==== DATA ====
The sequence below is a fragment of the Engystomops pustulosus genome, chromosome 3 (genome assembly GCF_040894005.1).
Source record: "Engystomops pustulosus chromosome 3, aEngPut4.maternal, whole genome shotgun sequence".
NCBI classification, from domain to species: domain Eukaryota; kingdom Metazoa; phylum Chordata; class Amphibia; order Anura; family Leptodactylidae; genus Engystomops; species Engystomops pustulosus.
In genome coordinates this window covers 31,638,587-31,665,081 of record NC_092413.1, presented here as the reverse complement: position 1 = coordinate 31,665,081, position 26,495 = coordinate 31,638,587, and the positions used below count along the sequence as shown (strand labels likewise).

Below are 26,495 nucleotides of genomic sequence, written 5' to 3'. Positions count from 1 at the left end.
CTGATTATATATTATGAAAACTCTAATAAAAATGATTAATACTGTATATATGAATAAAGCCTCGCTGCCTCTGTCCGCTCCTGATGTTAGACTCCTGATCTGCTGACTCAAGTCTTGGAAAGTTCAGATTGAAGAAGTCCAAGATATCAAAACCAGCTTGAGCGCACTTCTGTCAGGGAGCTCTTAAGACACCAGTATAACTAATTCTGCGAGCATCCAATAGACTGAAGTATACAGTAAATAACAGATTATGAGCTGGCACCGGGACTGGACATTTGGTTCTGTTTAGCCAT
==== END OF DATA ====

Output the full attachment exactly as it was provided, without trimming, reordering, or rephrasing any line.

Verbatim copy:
The sequence below is a fragment of the Engystomops pustulosus genome, chromosome 3 (genome assembly GCF_040894005.1).
Source record: "Engystomops pustulosus chromosome 3, aEngPut4.maternal, whole genome shotgun sequence".
NCBI classification, from domain to species: domain Eukaryota; kingdom Metazoa; phylum Chordata; class Amphibia; order Anura; family Leptodactylidae; genus Engystomops; species Engystomops pustulosus.
In genome coordinates this window covers 31,638,587-31,665,081 of record NC_092413.1, presented here as the reverse complement: position 1 = coordinate 31,665,081, position 26,495 = coordinate 31,638,587, and the positions used below count along the sequence as shown (strand labels likewise).

Below are 26,495 nucleotides of genomic sequence, written 5' to 3'. Positions count from 1 at the left end.
CTGATTATATATTATGAAAACTCTAATAAAAATGATTAATACTGTATATATGAATAAAGCCTCGCTGCCTCTGTCCGCTCCTGATGTTAGACTCCTGATCTGCTGACTCAAGTCTTGGAAAGTTCAGATTGAAGAAGTCCAAGATATCAAAACCAGCTTGAGCGCACTTCTGTCAGGGAGCTCTTAAGACACCAGTATAACTAATTCTGCGAGCATCCAATAGACTGAAGTATACAGTAAATAACAGATTATGAGCTGGCACCGGGACTGGACATTTGGTTCTGTTTAGCCAT